Kenyan taxpayers could soon be forced to bail out public universities currently on the verge of bankruptcy, in a move likely to increase the taxation burden.
According to the Office of the Auditor-General, majority of the country’s public universities have liabilities that exceed their assets, casting doubt over their ability to sustain operations.
“Almost all the universities have a problem and we have told them even as they prepare their books to factor in their ability to operate as a going concern,” said Auditor General Nancy Gathugu.
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The latest report from the National Treasury indicates that Moi, Egerton and Kenyatta universities reported Sh1.7, Sh1.3 and Sh2.1 billion respectively in deficits for the 2020/2021 financial year.
The Jomo Kenyatta University of Agriculture and Technology and the University of Nairobi also reported Sh1.4 billion and Sh2.1 billion in deficits respectively during the period under review.
“The universities need to re-organise themselves to ensure they are self-sustaining and most of them will need funding from the government,” she said.
Ms Gathugu said that the same applies to several other State-owned enterprises, some of which should be scrapped to stop further bleeding of taxpayers resources though bailouts.
“We need to evaluate the mandate of some State-owned enterprises to see if they can be collapsed into their line ministries since they remain a drain to taxpayers,” she said. “This is a conversation we are having with the management of these entities.”
Gathugu was speaking at a session hosted by the Public Sector Accounting Standards Board (PSASB) where the regulatory body stated the government was ready to scrap cash-based accounting standards for international best practice.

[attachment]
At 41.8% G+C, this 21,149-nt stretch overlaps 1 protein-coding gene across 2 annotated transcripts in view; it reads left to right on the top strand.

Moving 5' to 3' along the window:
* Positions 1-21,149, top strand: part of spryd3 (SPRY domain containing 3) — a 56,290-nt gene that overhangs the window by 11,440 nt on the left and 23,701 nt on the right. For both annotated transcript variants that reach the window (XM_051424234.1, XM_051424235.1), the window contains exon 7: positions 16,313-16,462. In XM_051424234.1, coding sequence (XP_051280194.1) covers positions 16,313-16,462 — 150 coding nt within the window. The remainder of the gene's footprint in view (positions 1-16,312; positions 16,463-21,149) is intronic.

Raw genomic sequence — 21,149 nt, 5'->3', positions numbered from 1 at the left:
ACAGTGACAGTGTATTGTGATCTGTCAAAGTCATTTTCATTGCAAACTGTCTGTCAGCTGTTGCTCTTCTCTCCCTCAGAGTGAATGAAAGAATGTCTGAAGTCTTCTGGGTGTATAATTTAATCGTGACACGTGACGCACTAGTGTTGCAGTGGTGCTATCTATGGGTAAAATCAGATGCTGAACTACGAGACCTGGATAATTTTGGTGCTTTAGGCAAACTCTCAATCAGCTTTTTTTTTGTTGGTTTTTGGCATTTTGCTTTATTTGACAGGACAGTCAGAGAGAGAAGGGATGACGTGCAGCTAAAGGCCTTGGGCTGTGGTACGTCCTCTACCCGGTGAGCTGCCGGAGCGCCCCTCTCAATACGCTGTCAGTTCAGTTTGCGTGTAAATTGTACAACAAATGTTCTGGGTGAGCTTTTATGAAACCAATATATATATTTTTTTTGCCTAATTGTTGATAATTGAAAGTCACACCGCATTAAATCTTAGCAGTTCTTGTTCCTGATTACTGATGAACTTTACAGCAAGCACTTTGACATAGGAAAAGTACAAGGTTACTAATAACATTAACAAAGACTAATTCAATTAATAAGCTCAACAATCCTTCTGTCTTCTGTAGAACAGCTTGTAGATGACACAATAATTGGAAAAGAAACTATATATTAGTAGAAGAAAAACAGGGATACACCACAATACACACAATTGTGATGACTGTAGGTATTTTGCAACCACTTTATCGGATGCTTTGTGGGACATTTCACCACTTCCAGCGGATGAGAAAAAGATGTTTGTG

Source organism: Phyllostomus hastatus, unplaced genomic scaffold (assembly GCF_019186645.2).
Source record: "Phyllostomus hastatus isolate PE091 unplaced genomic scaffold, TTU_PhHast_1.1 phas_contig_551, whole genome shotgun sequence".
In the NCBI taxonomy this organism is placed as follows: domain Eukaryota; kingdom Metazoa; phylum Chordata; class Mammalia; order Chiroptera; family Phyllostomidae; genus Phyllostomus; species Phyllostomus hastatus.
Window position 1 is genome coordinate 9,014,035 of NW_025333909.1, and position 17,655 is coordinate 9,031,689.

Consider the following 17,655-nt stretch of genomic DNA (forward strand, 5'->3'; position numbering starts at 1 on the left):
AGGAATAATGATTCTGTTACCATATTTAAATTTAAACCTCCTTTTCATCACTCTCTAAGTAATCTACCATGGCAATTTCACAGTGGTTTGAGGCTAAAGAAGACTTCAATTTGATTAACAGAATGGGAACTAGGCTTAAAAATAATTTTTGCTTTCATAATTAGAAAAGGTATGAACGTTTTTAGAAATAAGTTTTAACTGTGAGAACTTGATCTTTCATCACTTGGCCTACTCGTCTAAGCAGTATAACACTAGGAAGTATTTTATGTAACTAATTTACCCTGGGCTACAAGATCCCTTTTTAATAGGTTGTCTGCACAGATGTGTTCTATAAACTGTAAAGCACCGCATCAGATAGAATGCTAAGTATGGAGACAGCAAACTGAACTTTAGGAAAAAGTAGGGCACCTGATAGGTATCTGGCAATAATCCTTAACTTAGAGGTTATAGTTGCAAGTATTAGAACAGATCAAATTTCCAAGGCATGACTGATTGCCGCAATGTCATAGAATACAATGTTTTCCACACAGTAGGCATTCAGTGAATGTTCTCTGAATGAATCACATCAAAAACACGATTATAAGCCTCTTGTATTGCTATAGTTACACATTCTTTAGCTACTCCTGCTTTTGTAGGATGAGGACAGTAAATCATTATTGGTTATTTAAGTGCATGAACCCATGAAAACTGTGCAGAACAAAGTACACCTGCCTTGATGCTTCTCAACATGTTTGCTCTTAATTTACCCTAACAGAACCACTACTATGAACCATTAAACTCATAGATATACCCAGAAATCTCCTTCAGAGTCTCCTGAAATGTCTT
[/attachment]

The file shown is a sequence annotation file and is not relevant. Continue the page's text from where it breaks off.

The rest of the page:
“We are moving from cash-bred accounting to accrual accounting which we believe will improve transparency in the public sector,” said Jonah Wala, director for accounting services at the National Treasury.
Currently, government entities, including ministries and counties, use cash-based reporting which has been criticised for promoting irregular expenditure such us spending at source and pilling up of pending bills.
“Cash-based accounting has been causing transparency problems in reporting standards and we now have the capacity to implement accrual reporting within the IFMIS environment,” said Mr Wala.
“All our assets are have been coded and our liabilities have also been included into the government’s financial statements,” he said, adding that “this will help in project-tracking and debt management particularly in our large projects that are often multi-year.”
Stephen Masha, interim chairman of the PSASB said switch from cash-based to accrual accounting has been a long time coming and will help tackle the perennial challenge of pending bills.
“When it comes to the issue of pending bills, accrual accounting means we’ll be able to capture all our assets and liabilities in our financial statements to ease the settlement process,” he said.